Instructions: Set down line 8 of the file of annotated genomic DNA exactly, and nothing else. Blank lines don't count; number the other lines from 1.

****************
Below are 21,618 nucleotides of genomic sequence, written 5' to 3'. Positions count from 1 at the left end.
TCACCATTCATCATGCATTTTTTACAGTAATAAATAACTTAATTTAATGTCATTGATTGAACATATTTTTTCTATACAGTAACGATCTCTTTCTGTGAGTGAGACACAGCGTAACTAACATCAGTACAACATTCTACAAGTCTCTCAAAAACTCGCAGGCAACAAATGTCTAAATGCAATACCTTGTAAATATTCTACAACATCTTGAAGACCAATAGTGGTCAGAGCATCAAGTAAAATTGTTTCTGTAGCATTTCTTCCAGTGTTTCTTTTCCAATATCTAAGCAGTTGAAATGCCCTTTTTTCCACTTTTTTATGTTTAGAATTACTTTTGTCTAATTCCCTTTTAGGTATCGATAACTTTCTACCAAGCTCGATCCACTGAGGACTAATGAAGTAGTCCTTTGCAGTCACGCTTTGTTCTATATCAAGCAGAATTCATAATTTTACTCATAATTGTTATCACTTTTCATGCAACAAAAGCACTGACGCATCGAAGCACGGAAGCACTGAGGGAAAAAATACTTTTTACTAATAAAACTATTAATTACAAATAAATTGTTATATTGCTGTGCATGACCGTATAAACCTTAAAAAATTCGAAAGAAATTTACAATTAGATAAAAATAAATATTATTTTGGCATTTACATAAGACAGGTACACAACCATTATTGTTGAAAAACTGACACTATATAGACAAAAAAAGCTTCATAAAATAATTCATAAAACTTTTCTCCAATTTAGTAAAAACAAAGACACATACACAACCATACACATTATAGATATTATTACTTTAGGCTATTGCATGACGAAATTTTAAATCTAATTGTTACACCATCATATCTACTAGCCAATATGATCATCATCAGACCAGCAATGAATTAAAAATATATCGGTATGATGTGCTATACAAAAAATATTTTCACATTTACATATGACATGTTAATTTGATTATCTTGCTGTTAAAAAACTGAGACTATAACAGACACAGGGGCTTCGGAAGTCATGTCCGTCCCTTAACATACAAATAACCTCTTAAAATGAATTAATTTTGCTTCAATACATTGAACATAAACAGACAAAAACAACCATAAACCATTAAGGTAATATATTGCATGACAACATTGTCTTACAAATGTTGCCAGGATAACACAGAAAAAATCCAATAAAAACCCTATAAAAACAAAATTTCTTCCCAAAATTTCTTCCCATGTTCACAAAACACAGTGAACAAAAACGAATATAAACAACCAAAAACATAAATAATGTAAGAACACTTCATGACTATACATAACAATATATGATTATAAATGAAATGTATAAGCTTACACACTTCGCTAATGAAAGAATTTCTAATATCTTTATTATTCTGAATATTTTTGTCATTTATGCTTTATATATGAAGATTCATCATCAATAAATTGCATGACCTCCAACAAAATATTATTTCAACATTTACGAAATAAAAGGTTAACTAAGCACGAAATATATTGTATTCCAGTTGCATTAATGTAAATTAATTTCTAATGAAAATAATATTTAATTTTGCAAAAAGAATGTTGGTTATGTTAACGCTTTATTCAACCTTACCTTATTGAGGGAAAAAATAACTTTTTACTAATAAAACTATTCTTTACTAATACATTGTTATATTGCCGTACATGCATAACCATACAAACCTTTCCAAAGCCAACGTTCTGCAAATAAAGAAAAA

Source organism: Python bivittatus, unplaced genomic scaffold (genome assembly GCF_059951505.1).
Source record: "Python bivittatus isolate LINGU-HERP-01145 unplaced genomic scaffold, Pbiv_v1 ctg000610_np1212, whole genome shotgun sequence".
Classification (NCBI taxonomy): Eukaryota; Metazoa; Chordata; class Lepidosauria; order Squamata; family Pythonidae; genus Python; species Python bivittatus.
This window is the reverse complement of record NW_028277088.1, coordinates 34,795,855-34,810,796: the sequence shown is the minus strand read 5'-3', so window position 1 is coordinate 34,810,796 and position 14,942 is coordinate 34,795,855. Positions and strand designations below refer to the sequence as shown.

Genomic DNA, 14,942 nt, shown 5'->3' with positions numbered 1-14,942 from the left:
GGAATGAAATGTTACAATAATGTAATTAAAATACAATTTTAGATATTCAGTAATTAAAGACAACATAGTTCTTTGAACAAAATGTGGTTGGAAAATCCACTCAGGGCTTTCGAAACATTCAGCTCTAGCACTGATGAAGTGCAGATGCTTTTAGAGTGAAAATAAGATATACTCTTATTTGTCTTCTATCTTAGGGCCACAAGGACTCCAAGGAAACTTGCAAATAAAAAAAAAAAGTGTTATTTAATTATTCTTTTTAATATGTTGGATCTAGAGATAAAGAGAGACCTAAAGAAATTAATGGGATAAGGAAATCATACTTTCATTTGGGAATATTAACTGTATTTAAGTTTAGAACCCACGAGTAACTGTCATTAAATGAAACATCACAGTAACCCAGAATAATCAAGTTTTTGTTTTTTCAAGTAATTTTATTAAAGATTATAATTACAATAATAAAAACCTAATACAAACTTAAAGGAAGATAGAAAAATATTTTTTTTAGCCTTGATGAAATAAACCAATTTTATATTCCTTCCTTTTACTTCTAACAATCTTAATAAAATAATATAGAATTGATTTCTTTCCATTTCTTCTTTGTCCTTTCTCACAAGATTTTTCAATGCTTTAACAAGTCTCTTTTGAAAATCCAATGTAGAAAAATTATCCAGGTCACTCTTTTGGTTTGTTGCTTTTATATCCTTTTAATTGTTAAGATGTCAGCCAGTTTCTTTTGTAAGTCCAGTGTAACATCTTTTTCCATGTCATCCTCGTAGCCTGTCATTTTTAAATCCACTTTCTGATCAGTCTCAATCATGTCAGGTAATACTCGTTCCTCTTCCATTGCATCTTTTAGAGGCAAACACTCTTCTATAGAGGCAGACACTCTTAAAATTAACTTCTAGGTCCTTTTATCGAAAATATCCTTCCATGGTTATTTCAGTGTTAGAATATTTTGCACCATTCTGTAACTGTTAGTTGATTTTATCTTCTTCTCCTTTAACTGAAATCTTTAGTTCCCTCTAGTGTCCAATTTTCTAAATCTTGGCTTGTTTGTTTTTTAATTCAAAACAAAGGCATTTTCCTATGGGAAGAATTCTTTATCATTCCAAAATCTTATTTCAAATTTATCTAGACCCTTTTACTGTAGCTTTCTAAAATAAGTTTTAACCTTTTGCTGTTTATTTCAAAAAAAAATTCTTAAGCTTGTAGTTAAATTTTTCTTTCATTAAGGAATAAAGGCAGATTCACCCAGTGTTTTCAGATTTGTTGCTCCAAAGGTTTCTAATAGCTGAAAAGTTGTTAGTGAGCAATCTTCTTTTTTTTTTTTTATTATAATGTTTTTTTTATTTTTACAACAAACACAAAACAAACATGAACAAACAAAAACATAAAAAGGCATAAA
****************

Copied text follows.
GGAATGAAATGTTACAATAATGTAATTAAAATACAATTTTAGATATTCAGTAATTAAAGACAACATAGTTCTTTGAACAAAATGTGGTTGGAAAATCCACTCAGGGCTTTCGAAACATTCAGCTCTAGCACTGATGAAGTGCAGATGCTTTTAGAGTGAAAATAAGATATACTCTTATTTGTCTTCTATCTTAGGGCCACAAGGACTCCAAGGAAACTTGCAAATAAAAAAAAAAAGTGTTATTTAATTATTCTTTTTAATATGTTGGATCTAGAGATAAAGAGAGACCTAAAGAAATTAATGGGATAAGGAAATCATACTTTCATTTGGGAATATTAACTGTATTTAAGTTTAGAACCCACGAGTAACTGTCATTAAATGAAACATCACAGTAACCCAGAATAATCAAGTTTTTGTTTTTTCAAGTAATTTTATTAAAGATTATAATTACAATAATAAAAACCTAATACAAACTTAAAGGAAGATAGAAAAATATTTTTTTTAGCCTTGATGAAATAAACCAATTTTATATTCCTTCCTTTTACTTCTAACAATCTTAATAAAATAATATAGAATTGATTTCTTTCCATTTCTTCTTTGTCCTTTCTCACAAGATTTTTCAATGCTTTAACAAGTCTCTTTTGAAAATCCAATGTAGAAAAATTATCCAGGTCACTCTTTTGGTTTGTTGCTTTTATATCCTTTTAATTGTTAAGATGTCAGCCAGTTTCTTTTGTAAGTCCAGTGTAACATCTTTTTCCATGTCATCCTCGTAGCCTGTCATTTTTAAATCCACTTTCTGATCAGTCTCAATCATGTCAGGTAATACTCGTTCCTCTTCCATTGCATCTTTTAGAGGCAAACACTCTTCTATAGAGGCAGACACTCTTAAAATTAACTTCTAGGTCCTTTTATCGAAAATATCCTTCCATGGTTATTTCAGTGTTAGAATATTTTGCACCATTCTGTAACTGTTAGTTGATTTTATCTTCTTCTCCTTTAACTGAAATCTTTAGTTCCCTCTAGTGTCCAATTTTCTAAATCTTGGCTTGTTTGTTTTTTAATTCAAAACAAAGGCATTTTCCTATGGGAAGAATTCTTTATCATTCCAAAATCTTATTTCAAATTTATCTAGACCCTTTTACTGTAGCTTTCTAAAATAAGTTTTAACCTTTTGCTGTTTATTTCAAAAAAAAATTCTTAAGCTTGTAGTTAAATTTTTCTTTCATTAAGGAATAAAGGCAGATTCACCCAGTGTTTTCAGATTTGTTGCTCCAAAGGTTTCTAATAGCTGAAAAGTTGTTAGTGAGCAATCTTCTTTTTTTTTTTTTATTATAATGTTTTTTTTATTTTTACAACAAACACAAAACAAACATGAACAAACAAAAACATAAAAAGGCATAAA